Before I started on this review, I found myself wondering which “phase” in the Marvel Cinematic Universe (MCU) that “GUARDIANS OF THE GALAXY VOL. 2” found itself. Phase Two? Phase Three? In fact, I continued to ponder more about the franchise’s current phase than about the plot for this movie. Until I finally shook myself out of this stupor.

Back in 2014, Marvel Films/Disney Studios released “GUARDIANS OF THE GALAXY” during the month of August, more or less a graveyard for summer films. I suspect that Kevin Fiege had low expectations of the film’s performance at the box office, due to its unfamiliarity with the general public. The movie proved them wrong and went on to become a major box office hit for that year. Due to its success back in 2014, Marvel Films/Disney Studios released a sequel, “GUARDIANS OF THE GALAXY VOL. 2” in the more exulted release date in early May, three years later. James Gunn, who had directed the 2014 film, returned to direct this film. And although he had also served as co-writer of the first film with Nicole Perlman, he served as this film’s sole screenwriter.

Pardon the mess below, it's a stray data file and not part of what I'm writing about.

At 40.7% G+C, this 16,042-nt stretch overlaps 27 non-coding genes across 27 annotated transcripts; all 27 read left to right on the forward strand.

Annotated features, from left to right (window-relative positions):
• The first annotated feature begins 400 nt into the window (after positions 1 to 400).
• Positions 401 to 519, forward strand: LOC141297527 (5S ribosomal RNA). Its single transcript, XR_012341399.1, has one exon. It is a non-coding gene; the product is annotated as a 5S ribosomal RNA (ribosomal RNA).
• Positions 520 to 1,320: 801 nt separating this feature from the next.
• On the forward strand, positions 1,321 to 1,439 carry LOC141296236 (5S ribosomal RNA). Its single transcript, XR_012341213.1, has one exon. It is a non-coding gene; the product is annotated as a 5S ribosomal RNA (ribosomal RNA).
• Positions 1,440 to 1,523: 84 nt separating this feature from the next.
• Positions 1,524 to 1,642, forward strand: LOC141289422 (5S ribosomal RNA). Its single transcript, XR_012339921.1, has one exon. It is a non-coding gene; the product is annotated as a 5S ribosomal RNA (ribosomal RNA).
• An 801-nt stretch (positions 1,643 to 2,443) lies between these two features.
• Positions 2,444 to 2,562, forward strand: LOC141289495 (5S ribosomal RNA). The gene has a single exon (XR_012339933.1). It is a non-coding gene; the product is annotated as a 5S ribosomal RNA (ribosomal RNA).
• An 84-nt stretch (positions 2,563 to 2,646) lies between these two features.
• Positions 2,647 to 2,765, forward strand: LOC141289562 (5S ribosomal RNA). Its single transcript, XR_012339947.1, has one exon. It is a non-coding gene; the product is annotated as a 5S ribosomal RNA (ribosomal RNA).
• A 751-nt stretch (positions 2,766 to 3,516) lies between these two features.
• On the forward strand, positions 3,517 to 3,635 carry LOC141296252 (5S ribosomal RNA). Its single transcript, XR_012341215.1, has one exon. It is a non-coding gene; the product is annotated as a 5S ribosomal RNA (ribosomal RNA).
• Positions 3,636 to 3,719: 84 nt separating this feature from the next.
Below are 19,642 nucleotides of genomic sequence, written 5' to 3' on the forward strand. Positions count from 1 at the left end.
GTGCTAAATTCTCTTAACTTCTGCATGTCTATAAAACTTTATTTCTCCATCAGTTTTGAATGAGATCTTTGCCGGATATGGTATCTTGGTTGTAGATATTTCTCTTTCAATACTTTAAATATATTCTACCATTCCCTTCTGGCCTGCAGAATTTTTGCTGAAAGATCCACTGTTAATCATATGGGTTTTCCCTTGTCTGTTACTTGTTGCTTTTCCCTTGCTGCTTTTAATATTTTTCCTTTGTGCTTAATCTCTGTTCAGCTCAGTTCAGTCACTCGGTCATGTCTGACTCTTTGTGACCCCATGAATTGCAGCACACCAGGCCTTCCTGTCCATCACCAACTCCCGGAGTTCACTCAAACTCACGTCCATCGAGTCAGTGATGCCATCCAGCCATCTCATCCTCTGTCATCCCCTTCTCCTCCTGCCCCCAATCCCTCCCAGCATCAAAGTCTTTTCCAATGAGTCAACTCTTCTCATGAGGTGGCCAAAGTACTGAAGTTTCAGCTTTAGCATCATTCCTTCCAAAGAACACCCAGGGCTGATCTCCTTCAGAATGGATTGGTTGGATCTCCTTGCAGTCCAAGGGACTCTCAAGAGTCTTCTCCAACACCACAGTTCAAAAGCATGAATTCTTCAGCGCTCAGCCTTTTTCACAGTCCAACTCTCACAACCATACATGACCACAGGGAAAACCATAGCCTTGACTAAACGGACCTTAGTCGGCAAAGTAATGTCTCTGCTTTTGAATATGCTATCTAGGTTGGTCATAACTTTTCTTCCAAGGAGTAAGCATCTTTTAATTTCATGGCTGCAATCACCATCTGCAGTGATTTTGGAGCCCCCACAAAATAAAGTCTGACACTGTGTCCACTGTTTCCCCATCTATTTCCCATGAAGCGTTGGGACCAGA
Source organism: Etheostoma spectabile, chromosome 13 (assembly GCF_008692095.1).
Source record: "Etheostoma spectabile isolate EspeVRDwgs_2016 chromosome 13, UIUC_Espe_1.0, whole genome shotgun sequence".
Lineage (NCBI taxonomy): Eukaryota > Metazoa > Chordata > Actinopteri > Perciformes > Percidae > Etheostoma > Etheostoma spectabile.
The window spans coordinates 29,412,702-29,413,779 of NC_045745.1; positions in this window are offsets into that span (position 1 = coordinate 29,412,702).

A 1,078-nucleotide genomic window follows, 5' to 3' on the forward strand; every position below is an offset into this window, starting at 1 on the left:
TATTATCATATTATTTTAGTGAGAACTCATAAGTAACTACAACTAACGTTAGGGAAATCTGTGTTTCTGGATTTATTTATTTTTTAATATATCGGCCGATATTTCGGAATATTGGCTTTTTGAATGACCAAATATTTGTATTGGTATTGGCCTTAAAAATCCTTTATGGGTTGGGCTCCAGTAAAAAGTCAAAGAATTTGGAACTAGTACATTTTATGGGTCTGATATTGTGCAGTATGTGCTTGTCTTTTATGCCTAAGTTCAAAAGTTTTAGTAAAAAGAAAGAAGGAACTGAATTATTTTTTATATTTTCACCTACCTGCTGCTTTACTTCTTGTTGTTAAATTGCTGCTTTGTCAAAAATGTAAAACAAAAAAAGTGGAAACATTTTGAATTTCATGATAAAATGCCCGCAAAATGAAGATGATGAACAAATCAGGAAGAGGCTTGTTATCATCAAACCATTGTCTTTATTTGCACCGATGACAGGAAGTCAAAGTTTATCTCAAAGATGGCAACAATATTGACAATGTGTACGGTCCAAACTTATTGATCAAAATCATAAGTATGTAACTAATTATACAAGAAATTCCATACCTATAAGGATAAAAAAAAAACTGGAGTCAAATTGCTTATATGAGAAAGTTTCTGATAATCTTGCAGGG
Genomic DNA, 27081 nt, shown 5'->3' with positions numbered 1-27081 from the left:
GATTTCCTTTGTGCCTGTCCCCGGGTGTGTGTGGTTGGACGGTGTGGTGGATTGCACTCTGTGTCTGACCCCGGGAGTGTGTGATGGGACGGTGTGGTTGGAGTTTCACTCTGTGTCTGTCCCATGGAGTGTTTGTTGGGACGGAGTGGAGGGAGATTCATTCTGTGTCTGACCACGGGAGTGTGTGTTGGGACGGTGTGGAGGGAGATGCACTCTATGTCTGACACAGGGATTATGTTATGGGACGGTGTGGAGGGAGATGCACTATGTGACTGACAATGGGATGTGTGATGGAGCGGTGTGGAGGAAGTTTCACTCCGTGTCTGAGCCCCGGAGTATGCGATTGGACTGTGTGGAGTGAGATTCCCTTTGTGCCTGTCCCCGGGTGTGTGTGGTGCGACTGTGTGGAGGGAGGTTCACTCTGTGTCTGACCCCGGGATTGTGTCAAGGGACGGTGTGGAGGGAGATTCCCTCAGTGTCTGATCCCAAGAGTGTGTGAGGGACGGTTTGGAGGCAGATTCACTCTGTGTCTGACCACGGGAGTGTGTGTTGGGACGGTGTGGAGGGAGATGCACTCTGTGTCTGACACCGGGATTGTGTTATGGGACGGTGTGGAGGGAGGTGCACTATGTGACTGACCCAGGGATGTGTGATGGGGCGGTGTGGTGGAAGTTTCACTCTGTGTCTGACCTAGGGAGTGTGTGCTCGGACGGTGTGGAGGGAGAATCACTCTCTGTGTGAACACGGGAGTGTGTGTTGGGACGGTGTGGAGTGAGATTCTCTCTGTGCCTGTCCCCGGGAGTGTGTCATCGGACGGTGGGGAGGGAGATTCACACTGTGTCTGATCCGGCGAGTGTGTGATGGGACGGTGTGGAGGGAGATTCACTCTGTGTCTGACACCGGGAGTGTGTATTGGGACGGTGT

Following the events of the 2014 film, Peter Quill aka Starlord and his friends have become renowned throughout the galaxy as the “Guardians of the Galaxy”. The movie begins with the Guardians delivering stolen and valuable batteries to a race called the Sovereign, after they had protected the items from an inter-dimensional monster. In exchange, the Sovereign deliver Gamora’s adopted sister Nebula, who had been caught earlier trying to steal the batteries. However, this peaceful transaction is disrupted when one of the Guardians, Rocket the Raccoon, steal some of the batteries for himself. The Guardians find themselves hunted by a fleet of ships controlled by the Sovereign and their leader, Ayesha. They eventually crash land on a planet inhabited by a mysterious figure, who destroys the Sovereign fleet for them. That figure turns out to be Ego, Peter Quill’s powerful father first mentioned in the 2014 film. Ego turns out to be a god-like Celestial that manipulated the matter around its consciousness to form his “home” planet. He explains to Peter that he had projected a humanoid guise to travel the universe and discover a purpose. He eventually fell in love with Peter’s mother Meredith Quill. Following her death, Ego hired Yondu to collect the young Quill, but the boy was never delivered and Ego has been searching for his son ever since. The latter invites Quill, Gamora, and Drax to his home planet. Meanwhile, Rocket and Groot remain behind to repair the ship and guard Nebula. Unbeknownst to all, Ayesha has hired Peter’s former mentor, Ravagers leader Yondu Udonta to hunt them down. But the Guardians eventually discover that Ego might prove to be a bigger problem than either Ayesha or Yondu’s crew.